Date of this Version
Though accounting for less than 1 percent of U.S. livestock industry receipts, sheep and goat operations are still important to the economies of several states in the Southern Plains, Mountain States and Pacific regions. Revenues from sales of lambs and culled ewes amount to more than three-fourths of the total receipts in the sheep industry. However, nearly 4 percent of the animals in the sheep industry are lost each year. Most of this loss is from predation. Predators include coyotes, domestic dogs, big cats, foxes and bears, and eagles. Predator losses are concentrated in the Southern Plains, Pacific States and Mountain regions, due to a high concentration of both sheep and predators in these regions.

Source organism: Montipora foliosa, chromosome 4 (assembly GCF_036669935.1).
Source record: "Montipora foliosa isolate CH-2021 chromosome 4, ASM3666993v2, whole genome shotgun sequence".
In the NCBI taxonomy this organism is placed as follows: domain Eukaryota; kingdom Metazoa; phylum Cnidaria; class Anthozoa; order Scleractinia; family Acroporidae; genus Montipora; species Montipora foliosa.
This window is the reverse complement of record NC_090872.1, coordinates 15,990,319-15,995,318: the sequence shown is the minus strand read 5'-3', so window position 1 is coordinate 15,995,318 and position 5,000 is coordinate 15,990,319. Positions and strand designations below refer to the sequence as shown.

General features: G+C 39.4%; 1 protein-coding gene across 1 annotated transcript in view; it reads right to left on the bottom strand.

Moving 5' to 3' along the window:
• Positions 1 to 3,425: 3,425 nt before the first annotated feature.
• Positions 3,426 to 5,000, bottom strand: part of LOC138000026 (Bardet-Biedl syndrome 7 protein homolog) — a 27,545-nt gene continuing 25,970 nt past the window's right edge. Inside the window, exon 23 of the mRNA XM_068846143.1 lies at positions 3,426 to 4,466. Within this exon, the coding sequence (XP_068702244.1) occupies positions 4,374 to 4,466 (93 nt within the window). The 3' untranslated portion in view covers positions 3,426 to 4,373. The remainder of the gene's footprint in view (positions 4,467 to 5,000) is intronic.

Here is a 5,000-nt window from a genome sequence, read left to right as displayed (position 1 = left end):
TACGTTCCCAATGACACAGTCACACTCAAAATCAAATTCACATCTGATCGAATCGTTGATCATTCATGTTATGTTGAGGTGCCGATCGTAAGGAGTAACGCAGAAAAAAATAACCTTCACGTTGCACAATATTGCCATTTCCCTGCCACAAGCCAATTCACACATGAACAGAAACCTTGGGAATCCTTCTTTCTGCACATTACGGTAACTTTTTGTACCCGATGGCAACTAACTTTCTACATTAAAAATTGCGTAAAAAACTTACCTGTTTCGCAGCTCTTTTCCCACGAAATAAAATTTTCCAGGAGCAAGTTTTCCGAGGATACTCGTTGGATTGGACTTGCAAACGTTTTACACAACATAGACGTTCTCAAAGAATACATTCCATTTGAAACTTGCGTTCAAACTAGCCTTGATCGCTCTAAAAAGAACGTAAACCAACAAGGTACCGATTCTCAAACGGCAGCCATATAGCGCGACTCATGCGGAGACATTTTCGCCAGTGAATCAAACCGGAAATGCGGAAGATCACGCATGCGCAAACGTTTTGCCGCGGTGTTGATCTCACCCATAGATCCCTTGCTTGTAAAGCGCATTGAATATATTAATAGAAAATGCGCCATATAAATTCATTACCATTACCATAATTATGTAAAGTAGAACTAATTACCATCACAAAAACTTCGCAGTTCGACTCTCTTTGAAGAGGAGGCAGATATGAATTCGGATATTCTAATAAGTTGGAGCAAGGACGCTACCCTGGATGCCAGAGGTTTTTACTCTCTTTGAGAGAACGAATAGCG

Most previous studies have looked at the direct loss from predation. We used the Impact Analysis for Planning (IMPLAN) procedure to construct an input-output (I-O) model of the 10 USDA farm production regions to look at some of the indirect effects associated with predation. The direct value of all sheep and lambs lost due to predation for 1999 was simulated using this I-O model and the regional economic impact evaluated. The simulated impact of predator losses on the U.S. sheep industry showed that a $16 million direct loss in sheep and lambs due to predation results in a more than $12 million additional income loss over the rest of the economy. The economies of the Mountain States, Southern Plains and Pacific were most affected.